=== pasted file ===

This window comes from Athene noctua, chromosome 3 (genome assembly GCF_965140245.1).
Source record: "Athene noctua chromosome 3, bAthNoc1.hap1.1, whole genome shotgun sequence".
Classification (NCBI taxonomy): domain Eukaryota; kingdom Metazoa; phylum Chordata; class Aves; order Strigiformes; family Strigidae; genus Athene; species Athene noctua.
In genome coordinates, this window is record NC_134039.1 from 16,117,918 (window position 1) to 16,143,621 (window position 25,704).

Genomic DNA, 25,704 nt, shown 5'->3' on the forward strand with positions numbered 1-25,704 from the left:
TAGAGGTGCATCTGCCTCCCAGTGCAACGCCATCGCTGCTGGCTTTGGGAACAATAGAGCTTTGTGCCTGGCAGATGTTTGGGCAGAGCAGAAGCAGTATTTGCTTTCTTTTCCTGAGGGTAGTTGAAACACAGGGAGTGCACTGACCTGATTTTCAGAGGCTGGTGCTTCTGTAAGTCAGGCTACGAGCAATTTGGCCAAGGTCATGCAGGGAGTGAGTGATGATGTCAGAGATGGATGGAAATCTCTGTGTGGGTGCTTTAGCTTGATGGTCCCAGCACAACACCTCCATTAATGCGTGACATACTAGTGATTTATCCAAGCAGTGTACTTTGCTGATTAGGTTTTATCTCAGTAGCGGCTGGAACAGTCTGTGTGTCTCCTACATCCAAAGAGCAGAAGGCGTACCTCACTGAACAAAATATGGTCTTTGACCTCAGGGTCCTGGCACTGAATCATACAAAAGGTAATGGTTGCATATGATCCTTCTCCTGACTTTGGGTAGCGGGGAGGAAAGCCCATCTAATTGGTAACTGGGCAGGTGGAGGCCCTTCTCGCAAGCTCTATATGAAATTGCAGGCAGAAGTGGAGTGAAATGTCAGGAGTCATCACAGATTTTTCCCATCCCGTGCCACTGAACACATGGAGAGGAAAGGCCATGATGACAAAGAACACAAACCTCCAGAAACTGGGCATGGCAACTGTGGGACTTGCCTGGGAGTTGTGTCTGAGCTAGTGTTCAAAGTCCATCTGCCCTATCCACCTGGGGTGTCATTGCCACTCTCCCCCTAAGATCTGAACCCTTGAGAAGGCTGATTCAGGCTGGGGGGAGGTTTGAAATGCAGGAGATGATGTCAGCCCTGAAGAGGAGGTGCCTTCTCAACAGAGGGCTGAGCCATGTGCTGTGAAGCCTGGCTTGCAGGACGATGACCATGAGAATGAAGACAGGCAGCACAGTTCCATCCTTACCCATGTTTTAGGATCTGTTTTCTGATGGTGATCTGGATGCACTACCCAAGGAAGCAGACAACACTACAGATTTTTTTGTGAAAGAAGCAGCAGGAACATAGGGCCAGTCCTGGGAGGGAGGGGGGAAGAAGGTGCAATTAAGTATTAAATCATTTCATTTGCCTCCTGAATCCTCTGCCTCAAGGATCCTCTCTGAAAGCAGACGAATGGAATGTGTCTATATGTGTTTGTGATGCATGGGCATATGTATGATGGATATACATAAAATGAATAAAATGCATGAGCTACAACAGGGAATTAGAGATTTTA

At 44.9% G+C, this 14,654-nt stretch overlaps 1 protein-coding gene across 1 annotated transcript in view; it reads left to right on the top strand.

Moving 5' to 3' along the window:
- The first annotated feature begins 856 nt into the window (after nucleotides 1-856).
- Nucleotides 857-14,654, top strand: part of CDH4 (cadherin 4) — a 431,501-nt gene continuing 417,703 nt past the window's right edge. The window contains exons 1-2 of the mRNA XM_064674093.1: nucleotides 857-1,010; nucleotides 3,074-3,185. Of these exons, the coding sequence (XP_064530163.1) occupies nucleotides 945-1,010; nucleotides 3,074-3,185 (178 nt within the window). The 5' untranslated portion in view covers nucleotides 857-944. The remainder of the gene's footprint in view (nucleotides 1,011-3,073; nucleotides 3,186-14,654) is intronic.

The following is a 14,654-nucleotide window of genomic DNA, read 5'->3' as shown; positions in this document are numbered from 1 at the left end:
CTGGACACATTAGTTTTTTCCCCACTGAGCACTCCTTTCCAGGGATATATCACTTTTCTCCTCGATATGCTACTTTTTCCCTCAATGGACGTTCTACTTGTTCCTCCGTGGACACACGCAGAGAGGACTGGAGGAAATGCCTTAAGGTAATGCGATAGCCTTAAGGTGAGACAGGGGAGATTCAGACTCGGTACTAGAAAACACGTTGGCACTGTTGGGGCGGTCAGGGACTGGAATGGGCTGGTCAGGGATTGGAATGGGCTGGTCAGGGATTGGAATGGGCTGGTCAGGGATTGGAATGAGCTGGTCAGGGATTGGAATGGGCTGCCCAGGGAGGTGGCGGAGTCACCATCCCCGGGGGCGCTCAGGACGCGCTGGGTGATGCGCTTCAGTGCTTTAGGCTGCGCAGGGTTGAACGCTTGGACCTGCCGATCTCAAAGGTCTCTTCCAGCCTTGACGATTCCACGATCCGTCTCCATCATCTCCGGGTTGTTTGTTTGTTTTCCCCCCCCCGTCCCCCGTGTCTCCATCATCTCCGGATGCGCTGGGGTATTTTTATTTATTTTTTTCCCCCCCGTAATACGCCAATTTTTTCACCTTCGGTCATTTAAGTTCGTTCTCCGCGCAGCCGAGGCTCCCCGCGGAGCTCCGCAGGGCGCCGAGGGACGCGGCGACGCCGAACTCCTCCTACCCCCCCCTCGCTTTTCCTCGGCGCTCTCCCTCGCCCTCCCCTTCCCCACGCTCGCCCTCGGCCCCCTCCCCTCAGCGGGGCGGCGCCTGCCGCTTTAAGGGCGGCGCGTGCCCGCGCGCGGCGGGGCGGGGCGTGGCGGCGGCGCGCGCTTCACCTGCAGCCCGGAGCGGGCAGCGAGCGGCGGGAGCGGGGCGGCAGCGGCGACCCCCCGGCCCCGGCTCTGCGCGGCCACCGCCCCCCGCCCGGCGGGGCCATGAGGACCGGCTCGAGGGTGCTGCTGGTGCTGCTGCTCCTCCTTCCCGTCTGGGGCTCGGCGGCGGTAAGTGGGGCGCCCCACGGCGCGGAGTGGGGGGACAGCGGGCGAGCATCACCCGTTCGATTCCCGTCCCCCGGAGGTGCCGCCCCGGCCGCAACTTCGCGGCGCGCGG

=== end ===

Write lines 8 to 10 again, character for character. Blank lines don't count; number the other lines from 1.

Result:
Moving 5' to 3' along the window:
- The first annotated feature begins 856 nt into the window (after nucleotides 1-856).
- Nucleotides 857-14,654, top strand: part of CDH4 (cadherin 4) — a 431,501-nt gene continuing 417,703 nt past the window's right edge. The window contains exons 1-2 of the mRNA XM_064674093.1: nucleotides 857-1,010; nucleotides 3,074-3,185. Of these exons, the coding sequence (XP_064530163.1) occupies nucleotides 945-1,010; nucleotides 3,074-3,185 (178 nt within the window). The 5' untranslated portion in view covers nucleotides 857-944. The remainder of the gene's footprint in view (nucleotides 1,011-3,073; nucleotides 3,186-14,654) is intronic.